If there is anything else listed, then something happened… it could be due to any of a variety of things. Maybe the Navy broke him (medical) and couldn’t use him anymore, or he did something that pissed them off and they showed him to the door. There’s a chance that he left for a failure to meet physical qualifications of some kind (fat boy discharge) ... there’s just no way to tell with the limited information that is presented on the DD-214. Discharge with a hitch that’s been cut short is unusual, but it doesn’t necessarily mean discipline was a problem. There’s no evidence of his being transferred to a medical facility… so it’s unlikely it’s medical (illness) in nature. He didn’t make pay grade E3 until 2 weeks before his discharge. For a stretch of 4 years that seems like poor progress in a skill rating. All I can say with certainty is that it was cut short… and that’s not normal.
Out of seventeen medals Holmes wore, he had only earned two of them, and he was not entitled to wear the rank of a Chief Petty Officer or the Navy SEAL emblem. His claims are therefore egregiously false, as well as illegal.
Holmes's Kenpo Instruction Credentials
Holmes offers his services as a kenpo instructor, but it is unlikely that he has sufficient martial arts experience to teach at all, let alone to run a school. As recently as 2008 or 2009, Will Schneider ranked Holmes as a yellow belt in Hapkido after less than four months of study. At that time, Holmes told Schneider that he held a yellow belt in BJJ from an unnamed school, and never claimed to have a black belt in any martial arts style. If he has acquired a black belt in the interim, it is likely to have been purchased, or otherwise acquired without demonstrating real merit; it is extremely unlikely that Holmes could go from such a low level of competence to being able to teach within a year or two.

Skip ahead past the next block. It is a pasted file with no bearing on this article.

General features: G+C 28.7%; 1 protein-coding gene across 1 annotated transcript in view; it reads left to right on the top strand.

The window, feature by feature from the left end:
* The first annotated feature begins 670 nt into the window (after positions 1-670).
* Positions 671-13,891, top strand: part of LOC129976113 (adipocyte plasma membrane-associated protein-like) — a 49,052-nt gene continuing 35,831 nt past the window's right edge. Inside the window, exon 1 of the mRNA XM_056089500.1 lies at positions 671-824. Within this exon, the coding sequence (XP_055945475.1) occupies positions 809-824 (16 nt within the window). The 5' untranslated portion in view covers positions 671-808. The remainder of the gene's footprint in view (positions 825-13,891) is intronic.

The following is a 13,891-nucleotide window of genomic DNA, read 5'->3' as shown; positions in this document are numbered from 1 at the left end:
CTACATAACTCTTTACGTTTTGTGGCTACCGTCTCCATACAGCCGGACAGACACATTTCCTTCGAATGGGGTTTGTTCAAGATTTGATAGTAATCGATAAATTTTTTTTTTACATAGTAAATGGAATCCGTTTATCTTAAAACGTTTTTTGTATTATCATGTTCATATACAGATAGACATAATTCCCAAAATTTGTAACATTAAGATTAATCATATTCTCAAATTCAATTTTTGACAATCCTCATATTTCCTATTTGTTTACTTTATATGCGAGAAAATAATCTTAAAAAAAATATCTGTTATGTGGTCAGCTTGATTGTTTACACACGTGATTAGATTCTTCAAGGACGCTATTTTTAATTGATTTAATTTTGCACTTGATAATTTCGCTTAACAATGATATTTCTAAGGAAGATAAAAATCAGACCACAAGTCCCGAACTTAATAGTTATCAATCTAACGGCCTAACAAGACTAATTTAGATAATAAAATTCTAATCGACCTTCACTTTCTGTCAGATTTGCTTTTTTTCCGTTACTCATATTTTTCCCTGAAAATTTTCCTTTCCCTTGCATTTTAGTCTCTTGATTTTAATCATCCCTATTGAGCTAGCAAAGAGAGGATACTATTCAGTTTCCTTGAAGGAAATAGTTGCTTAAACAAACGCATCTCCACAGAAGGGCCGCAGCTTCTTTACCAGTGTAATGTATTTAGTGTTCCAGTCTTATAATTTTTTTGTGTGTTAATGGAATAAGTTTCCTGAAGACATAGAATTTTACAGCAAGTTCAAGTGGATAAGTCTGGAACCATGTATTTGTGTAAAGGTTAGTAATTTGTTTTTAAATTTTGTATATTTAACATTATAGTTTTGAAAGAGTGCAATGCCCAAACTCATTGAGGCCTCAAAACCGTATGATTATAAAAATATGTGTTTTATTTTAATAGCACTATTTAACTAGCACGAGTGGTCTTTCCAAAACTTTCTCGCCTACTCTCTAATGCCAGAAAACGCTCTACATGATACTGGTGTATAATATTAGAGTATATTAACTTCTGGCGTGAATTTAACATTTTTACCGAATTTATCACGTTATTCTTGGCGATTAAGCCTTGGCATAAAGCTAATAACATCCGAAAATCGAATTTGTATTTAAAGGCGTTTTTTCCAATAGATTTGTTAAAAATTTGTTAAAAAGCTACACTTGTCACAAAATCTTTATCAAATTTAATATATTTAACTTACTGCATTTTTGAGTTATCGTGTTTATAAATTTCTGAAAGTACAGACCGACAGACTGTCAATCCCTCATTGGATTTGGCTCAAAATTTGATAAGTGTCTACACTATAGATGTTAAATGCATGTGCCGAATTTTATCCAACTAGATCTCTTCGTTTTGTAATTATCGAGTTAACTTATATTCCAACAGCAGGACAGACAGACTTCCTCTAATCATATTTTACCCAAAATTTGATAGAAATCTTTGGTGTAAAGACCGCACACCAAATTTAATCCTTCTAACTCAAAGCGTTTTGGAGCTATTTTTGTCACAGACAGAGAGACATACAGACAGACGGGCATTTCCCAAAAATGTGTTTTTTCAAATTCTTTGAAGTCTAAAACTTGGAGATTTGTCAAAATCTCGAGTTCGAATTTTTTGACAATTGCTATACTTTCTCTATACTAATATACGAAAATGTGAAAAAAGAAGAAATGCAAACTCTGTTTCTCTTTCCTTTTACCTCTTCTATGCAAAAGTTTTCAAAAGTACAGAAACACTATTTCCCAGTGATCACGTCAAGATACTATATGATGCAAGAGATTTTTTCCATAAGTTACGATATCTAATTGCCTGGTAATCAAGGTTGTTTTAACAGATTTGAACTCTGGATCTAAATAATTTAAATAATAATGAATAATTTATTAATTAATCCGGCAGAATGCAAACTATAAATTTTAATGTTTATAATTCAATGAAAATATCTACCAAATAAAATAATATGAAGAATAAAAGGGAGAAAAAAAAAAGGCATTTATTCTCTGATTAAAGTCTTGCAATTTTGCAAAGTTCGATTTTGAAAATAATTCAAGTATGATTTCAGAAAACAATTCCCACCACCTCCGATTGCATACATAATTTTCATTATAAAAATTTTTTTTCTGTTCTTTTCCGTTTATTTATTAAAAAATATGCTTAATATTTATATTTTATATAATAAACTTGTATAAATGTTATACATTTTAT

Bullshido therefore believes that he is probably unqualified to teach kenpo or any other martial art.
Christopher Holmes is certainly not a Navy SEAL, as he had claimed, nor did he earn any but a small fraction of the medals he wore in at least one photograph. Additionally, he is probably too inexperienced to teach martial arts.
Many thanks to Dave Humm, Samuel Browning, Steve Robinson, Chuck and Mary Schantag of the POW Network, and Rob Acox for their considerable contributions to this article.